by Jeanette French
Photograph - Photography
Lily was photographed among nasturtium friends in a home garden.
Lily’s heavenward gaze is in alignment with higher beings, including Quan Yin, Mother Mary, Venus, and angels. Lily is a long time symbol of this alignment with Divine energy, purity and protection and the increasing harmony that results. Her essence is simultaneously delicate and daring, a beautiful invitation to spend time with the energies of the Divine Feminine.
Lilies are a popular group of tall, perennial, flowering plants that grow from bulbs and all have large and often fragrant flowers in the late spring and early summer. Most of the species find their origins in the northern hemisphere. Their favorite habitats are woodlands and sometimes grasslands. The flowers are a trumpet shape and range in the warm spectrum of color: white, yellow, orange, pink, red and purple.
In the garden, there are many hybrids, some characterized by flowers that have markings or spots, like the Tiger Lily. The following groups are the most well-known. Asiatic hybrids have upward, outward flower faces and are usually without scent. Martagon hybrid flower heads nod their Turk’s cap forms. Trumpet lilies, face out and slightly down and are especially fragrant, often also at night. Oriental hybrids, crossbred from more than one Japanese species, are known to florists as Stargazers, as their large fragrant flower heads turn heavenward.
Beautiful pansy has a clear magical mission to magnify the amount of divine beauty in the world. Nearness to pansies assists humans in attuning our thoughts to the frequencies of beauty. Pansy is a popular garden flower addition. A member of the viola species, she has four petals pointing upward and one down, as opposed to violets, which have three petals pointing upward and two pointing down.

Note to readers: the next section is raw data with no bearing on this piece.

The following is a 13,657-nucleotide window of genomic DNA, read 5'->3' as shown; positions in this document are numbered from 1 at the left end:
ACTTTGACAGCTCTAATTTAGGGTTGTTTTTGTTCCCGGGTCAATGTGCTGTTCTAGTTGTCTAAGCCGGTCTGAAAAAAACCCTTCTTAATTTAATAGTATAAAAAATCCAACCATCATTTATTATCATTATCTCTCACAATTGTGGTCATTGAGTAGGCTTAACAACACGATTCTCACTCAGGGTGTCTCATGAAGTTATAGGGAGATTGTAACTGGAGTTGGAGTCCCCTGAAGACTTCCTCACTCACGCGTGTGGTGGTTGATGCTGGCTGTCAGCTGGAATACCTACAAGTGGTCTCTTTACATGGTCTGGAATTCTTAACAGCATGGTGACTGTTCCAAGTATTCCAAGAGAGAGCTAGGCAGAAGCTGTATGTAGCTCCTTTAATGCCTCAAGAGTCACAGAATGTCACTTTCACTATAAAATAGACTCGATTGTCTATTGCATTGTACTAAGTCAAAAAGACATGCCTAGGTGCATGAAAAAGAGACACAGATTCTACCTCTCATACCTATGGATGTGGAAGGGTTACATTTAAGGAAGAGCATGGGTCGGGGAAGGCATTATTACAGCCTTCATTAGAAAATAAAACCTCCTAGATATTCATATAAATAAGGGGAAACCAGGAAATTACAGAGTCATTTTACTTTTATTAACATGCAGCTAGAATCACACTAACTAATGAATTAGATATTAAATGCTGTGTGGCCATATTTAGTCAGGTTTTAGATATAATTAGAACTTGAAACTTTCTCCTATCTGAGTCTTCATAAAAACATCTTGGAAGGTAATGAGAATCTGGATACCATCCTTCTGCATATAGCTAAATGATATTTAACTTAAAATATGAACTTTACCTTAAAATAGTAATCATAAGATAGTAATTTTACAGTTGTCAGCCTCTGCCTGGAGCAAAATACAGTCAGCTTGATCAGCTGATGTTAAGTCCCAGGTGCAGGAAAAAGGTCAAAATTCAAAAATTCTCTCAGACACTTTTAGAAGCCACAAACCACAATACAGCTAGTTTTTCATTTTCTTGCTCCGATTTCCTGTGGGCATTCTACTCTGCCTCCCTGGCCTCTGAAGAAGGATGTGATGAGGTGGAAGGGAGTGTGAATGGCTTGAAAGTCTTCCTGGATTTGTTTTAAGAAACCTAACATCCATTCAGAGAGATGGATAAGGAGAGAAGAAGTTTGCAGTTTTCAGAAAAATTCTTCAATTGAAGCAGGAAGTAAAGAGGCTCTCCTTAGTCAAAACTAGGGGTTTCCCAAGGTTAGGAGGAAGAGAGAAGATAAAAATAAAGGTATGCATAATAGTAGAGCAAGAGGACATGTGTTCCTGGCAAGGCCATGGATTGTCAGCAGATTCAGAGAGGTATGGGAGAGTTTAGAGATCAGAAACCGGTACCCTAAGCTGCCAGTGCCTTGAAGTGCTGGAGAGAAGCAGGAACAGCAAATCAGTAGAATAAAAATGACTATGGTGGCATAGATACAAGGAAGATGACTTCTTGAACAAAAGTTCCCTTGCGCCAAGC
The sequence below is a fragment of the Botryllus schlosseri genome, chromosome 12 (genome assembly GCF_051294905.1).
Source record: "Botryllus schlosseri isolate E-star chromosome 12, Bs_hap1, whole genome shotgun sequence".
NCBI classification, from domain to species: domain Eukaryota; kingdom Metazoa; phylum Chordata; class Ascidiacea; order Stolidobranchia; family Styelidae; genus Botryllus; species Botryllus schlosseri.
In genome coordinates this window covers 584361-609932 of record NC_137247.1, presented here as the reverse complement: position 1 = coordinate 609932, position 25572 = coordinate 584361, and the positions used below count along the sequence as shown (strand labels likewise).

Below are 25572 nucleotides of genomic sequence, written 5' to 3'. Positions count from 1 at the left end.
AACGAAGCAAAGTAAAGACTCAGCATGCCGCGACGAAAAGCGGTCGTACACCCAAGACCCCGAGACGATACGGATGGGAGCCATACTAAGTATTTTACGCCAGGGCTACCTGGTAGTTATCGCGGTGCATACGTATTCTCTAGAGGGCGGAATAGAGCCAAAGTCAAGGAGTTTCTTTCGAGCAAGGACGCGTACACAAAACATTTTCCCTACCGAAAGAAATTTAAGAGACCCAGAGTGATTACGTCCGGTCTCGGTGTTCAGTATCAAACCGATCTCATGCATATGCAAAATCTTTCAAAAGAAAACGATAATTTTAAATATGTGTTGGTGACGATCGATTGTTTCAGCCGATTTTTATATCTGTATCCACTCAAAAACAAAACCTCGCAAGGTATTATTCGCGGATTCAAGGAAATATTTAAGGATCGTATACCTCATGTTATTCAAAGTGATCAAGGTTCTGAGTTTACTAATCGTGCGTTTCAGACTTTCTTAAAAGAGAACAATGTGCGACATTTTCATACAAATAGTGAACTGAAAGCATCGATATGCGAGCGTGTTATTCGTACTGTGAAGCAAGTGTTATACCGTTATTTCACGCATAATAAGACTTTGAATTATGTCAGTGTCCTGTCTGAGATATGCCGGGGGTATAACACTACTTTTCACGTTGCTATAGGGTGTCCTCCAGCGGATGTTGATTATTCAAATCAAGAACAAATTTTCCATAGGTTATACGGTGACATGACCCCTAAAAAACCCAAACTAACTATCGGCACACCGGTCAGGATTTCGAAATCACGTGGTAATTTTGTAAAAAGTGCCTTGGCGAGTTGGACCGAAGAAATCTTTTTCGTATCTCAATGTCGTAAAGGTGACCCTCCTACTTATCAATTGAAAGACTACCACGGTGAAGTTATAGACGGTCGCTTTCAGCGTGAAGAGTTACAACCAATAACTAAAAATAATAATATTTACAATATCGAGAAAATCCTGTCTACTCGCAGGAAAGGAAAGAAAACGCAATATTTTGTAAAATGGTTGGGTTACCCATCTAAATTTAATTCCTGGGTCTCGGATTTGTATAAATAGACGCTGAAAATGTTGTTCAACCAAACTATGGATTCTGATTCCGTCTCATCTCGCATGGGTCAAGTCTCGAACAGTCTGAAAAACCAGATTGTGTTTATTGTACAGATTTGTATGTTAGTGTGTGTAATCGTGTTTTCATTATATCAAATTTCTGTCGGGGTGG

Spring, a time of growth, renewal, rejuvenation and new life, is the climatic season that follows the typically three coldest months of the year, winter, and precedes summer, typically the three warmest months of the year. Meteorologists usually define three month season of spring as March, April and May in the northern hemisphere and September, October and November in the southern hemisphere. In either case, spring is the result of increasing warmth from the change in the orientation of the Earth’s axis in relationship to the Sun. The astronomical March Equinox is frequently used as the marker for the first day of spring in the north. Erratic, unstable and severe weather patterns are most common in the spring due to the collision of warm and cool air masses. In the U.S., Tornado Alley is most active at this time of year.
In some regions in the Northern Hemisphere, the astronomical March equinox (varying between 19 and 21 March) is taken to mark the first day of spring, and the Northern solstice (around 21 June) is taken as the first day of summer. Human beings have celebrated the return of the lengthening days of light and the increasing warmth with festivals from the beginning of time. Some of these celebrations include Carnival – South America, Easter - Christian, Passover - Jewish, Holi – Nepal, India, Mayday, Beltane - Europe, Sinhalese New Year – Sri Lanka and Nevruz -Turkey.
Jeanette French, paintings, photographs, canvas prints framed prints, metallic prints, acrylic prints, greeting cards, gift cards, fine art.
November 28th, 2012
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